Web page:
Blog

Opal Lee, Grandmother of Juneteenth

Share on facebook
Share on twitter
Share on linkedin
Share on email

Tracey McKee – April 7, 2022

I sadly admit that I had never heard of Juneteenth until I began to see press coverage of its being made a federal holiday last summer. For those who might be unaware as well, despite the issuance of the Emancipation Proclamation on January 1, 1863, some 250,000 enslaved in Texas were unaware they were free until Union Troops arrived on June 19, 1865. Arriving in Galveston, U. S. General Gordon Granger read aloud General Orders No. 3: “The people of Texas are informed that, in accordance with a proclamation from the Executive of the United States, all slaves are free (Nix).” Juneteenth, short for June 19th, is the day that slavery was effectively ended in the United States.

Last week, I had a golden opportunity to join a live-streamed conversation with Ms. Opal Lee, known lovingly as the grandmother of Juneteenth. Lee has made headlines across the country over the past several years because of her efforts to have Juneteenth recognized as a national holiday. My daughter attends Virginia Tech, and I received an email from the Virginia Tech Office of Student Affairs that they would be hosting Ms. Lee on campus to talk with students and the community. In addition to talking about seeing her dream for Juneteenth realized, she would also be discussing her thoughts about activism and leadership. Because I might never have known about Juneteenth if it weren’t for Ms. Opal Lee, I knew I had to attend.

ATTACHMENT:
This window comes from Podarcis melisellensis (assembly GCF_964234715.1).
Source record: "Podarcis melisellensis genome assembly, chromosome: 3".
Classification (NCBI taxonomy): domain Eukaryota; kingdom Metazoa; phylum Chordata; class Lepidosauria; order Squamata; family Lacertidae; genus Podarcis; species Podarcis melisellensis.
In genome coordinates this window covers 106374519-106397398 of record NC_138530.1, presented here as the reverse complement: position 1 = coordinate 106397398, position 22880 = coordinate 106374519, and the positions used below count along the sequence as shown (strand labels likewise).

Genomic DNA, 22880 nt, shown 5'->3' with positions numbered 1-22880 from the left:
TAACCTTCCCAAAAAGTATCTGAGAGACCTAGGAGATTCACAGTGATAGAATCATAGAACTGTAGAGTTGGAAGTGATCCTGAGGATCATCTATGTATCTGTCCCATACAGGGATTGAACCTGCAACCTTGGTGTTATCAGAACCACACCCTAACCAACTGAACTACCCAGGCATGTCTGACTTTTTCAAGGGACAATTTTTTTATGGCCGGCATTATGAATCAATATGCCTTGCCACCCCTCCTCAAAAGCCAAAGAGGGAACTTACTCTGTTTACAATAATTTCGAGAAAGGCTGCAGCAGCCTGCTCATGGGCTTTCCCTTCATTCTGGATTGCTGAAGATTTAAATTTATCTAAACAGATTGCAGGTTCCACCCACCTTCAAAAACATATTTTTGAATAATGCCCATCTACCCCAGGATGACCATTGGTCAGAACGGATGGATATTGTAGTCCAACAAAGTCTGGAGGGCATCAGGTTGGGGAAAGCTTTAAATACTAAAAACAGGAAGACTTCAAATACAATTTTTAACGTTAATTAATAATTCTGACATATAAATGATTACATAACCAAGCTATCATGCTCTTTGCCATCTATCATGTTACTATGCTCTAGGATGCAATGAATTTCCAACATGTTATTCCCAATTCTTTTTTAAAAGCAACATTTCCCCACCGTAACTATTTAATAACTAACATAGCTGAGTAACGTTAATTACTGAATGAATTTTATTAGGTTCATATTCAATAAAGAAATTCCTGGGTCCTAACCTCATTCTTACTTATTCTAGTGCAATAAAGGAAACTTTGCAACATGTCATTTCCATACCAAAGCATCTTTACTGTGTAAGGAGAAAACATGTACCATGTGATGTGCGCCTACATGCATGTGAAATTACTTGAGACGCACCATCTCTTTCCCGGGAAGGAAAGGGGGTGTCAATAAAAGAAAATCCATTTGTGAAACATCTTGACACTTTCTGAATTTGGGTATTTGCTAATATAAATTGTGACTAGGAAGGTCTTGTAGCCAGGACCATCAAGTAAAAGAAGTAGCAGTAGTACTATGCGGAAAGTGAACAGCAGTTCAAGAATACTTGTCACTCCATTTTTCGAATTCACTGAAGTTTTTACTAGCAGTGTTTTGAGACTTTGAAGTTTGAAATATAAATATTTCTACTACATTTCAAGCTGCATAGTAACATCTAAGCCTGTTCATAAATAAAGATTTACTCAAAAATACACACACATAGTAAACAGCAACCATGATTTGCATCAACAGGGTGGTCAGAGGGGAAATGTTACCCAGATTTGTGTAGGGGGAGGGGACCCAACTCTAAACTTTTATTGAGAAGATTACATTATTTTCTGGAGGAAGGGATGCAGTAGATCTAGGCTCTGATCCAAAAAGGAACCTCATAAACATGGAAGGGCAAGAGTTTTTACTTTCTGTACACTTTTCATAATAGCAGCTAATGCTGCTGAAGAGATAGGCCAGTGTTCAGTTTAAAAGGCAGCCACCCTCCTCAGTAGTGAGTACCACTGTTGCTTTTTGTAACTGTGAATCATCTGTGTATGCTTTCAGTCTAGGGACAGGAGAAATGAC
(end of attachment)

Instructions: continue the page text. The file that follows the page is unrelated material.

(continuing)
Paul Moseley/Star-Telegram, via Associated Press

The first thing that struck me was that at 95 years old, Opal Lee is a force to be reckoned with. Over the hour or so that she spoke, I was amazed by her spirit, her love for others, and her determination to act rather than talk. As a young girl, Ms. Lee and her family were the victims of a hate crime. Ms. Lee’s family moved to a predominantly White neighborhood in Forth Worth, Texas, when she was a youngster. She recalled the night when a mob of angry White people showed up at her house and set it on fire. The house burned, and no one was ever held responsible. That experience helped to propel her toward a life of teaching and activism (Carmel). Remarkably, she does not believe that improving race relations in our country is a lost cause. Instead, she is driven by the belief that we can find our way to being one America (Vaughn). 

Ms. Lee shared that she resolved several years ago to put on her tennis shoes and walk her way to Washington D.C. from her Fort Worth home so that she could ask then-President Barak Obama to make Juneteenth a federal holiday. She believed that as she walked, she could build awareness and support for her Juneteenth vision. Had her family and friends not dissuaded her out of concern for her health, she would have walked those 1400 miles. As a compromise, Ms. Lee organized and took part in a series of 2.5 mile walks held in various cities, including Galveston, Fort Worth, Atlanta, Milwaukee, Denver, stops in the Carolinas, and more. She chose to walk 2.5 miles in each destination to represent the two and half years the enslaved people in Texas did not know they were free. She tallied up 300 miles and collected 1.6 million signatures supporting Juneteenth being named a national holiday.